Silicon (Si) has been considered as one of the most promising replacements for graphite anodes in next-generation lithium-ion batteries due to its superior specific capacity. However, the irreversible consumption of lithium (Li) ions in Si-based anodes, which is associated with a large volume expansion upon lithiation and the continuous formation of the solid electrolyte interphase (SEI), is especially detrimental to full-cell batteries, whose Li-ion reserve is limited. This study demonstrates the application of stabilized lithium metal particles (SLMPs) as a prelithiation method for Si anodes that can be readily incorporated into large-scale industrial battery manufacturing. Particularly, a surfactant-stabilized SLMP dispersion was designed to be spray-coated onto prefabricated Si composite anodes, forming a uniformly distributed and well-adhered SLMP layer for in situ prelithiation. In full-cells with lithium iron phosphate (LFP) cathodes, the Si-based anodes demonstrated an improved 1st cycle Coulombic efficiency and cycle life with SLMP prelithiation using capacity-control cycling. However, when cycling over the full potential range, prelithiation with high SLMP loading was found to initially increase battery capacity while inducing accelerated fading in later cycles. This phenomenon was caused by Li trapping in the Li–Si alloy associated with higher SLMP-enabled Li diffusion kinetics. Additionally, cycled Si anodes from full-cells were also examined by surface analysis techniques, X-ray photoelectron spectroscopy (XPS) and time-of-flight secondary ion mass spectrometry (ToF-SIMS), demonstrating SLMP effects in modifying the SEI by increasing the inorganic content, particularly LiF, which had been widely credited with improving SEI morphology and Li-ion diffusion through the interphase. Our findings provide valuable insights into the design of prelithiation and cycling strategies for high-capacity Si-based full-cell batteries to utilize the benefits of SLMP while avoiding the Li trapping phenomenon.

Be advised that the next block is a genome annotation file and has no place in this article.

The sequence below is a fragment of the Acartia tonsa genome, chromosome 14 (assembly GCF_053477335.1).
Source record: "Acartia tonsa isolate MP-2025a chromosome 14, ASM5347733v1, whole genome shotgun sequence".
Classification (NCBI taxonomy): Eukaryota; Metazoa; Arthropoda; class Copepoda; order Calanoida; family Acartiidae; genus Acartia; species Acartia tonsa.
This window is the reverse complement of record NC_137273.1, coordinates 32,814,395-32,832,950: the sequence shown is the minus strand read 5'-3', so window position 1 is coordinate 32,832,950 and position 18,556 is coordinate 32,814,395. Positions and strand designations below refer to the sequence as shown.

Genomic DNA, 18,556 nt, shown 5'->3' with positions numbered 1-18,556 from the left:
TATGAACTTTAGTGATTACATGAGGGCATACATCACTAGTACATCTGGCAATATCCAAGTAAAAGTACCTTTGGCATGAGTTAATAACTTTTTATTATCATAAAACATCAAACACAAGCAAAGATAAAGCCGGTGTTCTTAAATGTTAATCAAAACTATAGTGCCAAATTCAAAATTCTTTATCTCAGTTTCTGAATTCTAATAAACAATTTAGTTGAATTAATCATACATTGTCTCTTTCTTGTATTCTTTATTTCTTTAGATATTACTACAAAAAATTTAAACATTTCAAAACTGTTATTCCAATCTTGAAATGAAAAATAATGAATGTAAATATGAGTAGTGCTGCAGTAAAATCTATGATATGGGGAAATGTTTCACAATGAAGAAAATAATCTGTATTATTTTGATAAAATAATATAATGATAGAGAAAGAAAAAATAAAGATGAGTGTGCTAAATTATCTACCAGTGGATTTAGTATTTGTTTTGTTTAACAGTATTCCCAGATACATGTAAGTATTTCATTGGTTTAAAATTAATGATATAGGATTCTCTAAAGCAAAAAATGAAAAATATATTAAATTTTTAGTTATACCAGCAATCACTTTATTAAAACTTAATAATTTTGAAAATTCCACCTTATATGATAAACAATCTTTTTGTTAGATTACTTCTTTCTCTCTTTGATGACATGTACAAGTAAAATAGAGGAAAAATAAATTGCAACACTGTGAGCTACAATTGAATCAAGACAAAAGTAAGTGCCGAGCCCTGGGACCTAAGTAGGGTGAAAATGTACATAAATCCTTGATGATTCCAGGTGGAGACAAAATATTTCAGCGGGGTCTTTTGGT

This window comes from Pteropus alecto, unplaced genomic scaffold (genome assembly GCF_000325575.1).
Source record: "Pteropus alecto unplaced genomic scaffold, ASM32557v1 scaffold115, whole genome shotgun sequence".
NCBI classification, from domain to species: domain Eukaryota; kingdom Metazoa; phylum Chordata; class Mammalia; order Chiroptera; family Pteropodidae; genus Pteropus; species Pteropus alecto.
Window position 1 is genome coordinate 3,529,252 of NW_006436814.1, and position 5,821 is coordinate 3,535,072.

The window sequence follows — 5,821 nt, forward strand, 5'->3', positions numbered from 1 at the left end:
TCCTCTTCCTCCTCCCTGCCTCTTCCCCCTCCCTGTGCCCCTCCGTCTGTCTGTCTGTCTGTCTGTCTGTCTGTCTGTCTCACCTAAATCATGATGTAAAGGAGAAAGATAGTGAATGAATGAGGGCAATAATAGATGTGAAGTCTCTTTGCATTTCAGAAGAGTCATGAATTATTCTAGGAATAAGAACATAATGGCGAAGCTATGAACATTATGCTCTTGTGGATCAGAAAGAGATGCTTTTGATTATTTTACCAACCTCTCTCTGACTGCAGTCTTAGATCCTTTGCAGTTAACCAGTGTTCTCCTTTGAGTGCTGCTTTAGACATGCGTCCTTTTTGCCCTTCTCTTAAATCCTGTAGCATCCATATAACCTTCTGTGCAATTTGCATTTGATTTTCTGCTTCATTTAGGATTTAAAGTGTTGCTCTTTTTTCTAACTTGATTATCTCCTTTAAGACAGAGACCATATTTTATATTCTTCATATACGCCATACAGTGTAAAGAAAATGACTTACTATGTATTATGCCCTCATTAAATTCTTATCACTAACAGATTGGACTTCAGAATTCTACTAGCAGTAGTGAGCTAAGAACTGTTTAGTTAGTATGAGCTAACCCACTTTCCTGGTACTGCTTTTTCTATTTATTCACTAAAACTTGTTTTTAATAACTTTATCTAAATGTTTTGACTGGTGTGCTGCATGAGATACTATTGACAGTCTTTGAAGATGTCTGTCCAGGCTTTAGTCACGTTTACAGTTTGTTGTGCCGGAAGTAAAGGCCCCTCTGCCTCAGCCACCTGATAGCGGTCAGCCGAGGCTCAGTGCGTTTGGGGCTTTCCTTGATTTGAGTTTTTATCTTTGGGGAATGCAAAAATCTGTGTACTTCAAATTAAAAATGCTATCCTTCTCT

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    Three-dimensional covalent organic frameworks with pto and mhq-z topologies based on Tri- and tetratopic linkers
    (Springer Nature, 2023) Zhu, Dongyang; Zhu, Yifan; Chen, Yu; Yan, Qianqian; Wu, Han; Liu, Chun-Yen; Wang, Xu; Alemany, Lawrence B.; Gao, Guanhui; Senftle, Thomas P.; Peng, Yongwu; Wu, Xiaowei; Verduzco, Rafael